FOUR WOMEN'S STORIES—FOUR DREAMS
I have resolved to collect as many stories as possible when traveling, talking to everyone everywhere, and listening, listening, listening. As a result I've heard amazing things—and I'll collect them here on my blog for future reference, as many as I can. Here are four stories of the four women I met in Atlanta, with their four dreams.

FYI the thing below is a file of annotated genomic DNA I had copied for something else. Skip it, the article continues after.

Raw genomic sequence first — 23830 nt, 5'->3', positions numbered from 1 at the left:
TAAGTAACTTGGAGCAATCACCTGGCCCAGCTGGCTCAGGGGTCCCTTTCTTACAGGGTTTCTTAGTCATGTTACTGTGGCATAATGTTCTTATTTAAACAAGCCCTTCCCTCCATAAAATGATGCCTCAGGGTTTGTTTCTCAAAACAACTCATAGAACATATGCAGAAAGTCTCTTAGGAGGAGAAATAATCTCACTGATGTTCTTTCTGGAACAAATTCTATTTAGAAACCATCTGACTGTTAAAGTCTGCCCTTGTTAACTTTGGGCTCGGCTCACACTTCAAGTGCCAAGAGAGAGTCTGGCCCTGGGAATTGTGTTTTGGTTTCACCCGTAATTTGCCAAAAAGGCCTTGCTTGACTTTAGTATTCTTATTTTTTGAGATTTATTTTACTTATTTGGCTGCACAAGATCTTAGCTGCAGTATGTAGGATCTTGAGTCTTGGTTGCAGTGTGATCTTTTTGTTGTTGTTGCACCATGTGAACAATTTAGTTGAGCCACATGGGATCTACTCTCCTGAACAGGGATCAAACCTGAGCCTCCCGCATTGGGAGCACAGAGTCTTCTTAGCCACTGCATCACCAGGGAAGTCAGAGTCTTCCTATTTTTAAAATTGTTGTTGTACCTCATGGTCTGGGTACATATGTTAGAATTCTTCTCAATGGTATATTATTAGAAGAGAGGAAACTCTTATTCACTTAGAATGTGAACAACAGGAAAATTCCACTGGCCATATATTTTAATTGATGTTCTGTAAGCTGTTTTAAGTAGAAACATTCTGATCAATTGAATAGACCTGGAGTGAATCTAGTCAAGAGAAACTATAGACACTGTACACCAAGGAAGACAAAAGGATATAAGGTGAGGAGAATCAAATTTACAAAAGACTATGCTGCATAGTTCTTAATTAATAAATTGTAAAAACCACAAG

I'm geographically challenged, so even though I have my phone with a gazillion apps and the map printed out on top of it, I always feel lost until I can visually tell where I am. I did somehow find my way to the train from the Airbnb house, but the platform was deserted save for a woman with a high hairdo, bright red knee socks, and a clear plastic bag. We gazed at one another for a moment, I asked her what station I should get off to get to the World Congress Trade Center, and since that moment we couldn't shut up. Taken in by a sudden throng of shouting people also dressed in red (later I found out it was the Falcons colors for the game), Tia companionably hooked her arm into mine and told me she's a little tipsy, but hell, it's Sunday and her day off and it's a game, and she can make herself feel good if she wanted to. Tia is from Alabama (I hope I remember that right). She works at a bakery, the night shift, baking bread and pastries before it opens, and she turns on loud music and dances to it, but now they're moving her to the morning shift, and she doesn't like that, people and loud noises and all. "That's slavery," she said. She explained she meant that it was all about "them" getting rich and her getting none of that, and "them" not showing respect to her. "I want to open my own bakery." She smiled, showing a pair of golden teeth, and I was reminded of Russia—the golden teeth was a sign of wealth, and their owners proudly displayed them, grinning. If not for Tia's brown skin, I'd start talking to her in Russian, swearing and all. "I want my bakery to have a no-cell-phone hour, mmmm-mmm," she nodded to me. Tia's dream is to get moms and kids to talk again. I told Tia I'm a writer, and she called her friend of 20+ years, a single mom who wrote her first book. I encouraged her friend to check out my blog and email me for self-publishing help. And then I had to get off the train and was swept up by the game crowd.